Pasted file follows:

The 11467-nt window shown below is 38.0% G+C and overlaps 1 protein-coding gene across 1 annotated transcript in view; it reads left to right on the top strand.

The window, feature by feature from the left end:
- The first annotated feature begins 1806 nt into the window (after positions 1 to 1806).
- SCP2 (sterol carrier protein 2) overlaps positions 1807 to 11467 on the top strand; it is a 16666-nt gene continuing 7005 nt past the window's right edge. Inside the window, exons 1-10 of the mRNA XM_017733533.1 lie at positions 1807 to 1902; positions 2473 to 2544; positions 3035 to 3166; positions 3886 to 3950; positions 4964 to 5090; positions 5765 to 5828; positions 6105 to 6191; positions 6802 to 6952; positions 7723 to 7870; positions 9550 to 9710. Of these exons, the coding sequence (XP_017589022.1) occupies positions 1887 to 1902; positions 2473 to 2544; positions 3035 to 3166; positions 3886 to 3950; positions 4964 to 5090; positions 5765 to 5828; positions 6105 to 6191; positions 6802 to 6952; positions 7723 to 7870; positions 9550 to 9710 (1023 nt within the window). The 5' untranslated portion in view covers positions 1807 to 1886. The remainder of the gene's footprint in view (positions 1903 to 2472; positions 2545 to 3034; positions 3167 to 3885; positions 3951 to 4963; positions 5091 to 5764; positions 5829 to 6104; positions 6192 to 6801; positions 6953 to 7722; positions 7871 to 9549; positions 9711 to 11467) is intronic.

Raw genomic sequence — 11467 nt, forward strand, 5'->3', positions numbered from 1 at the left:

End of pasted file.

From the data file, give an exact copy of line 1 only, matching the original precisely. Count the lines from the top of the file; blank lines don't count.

The 11467-nt window shown below is 38.0% G+C and overlaps 1 protein-coding gene across 1 annotated transcript in view; it reads left to right on the top strand.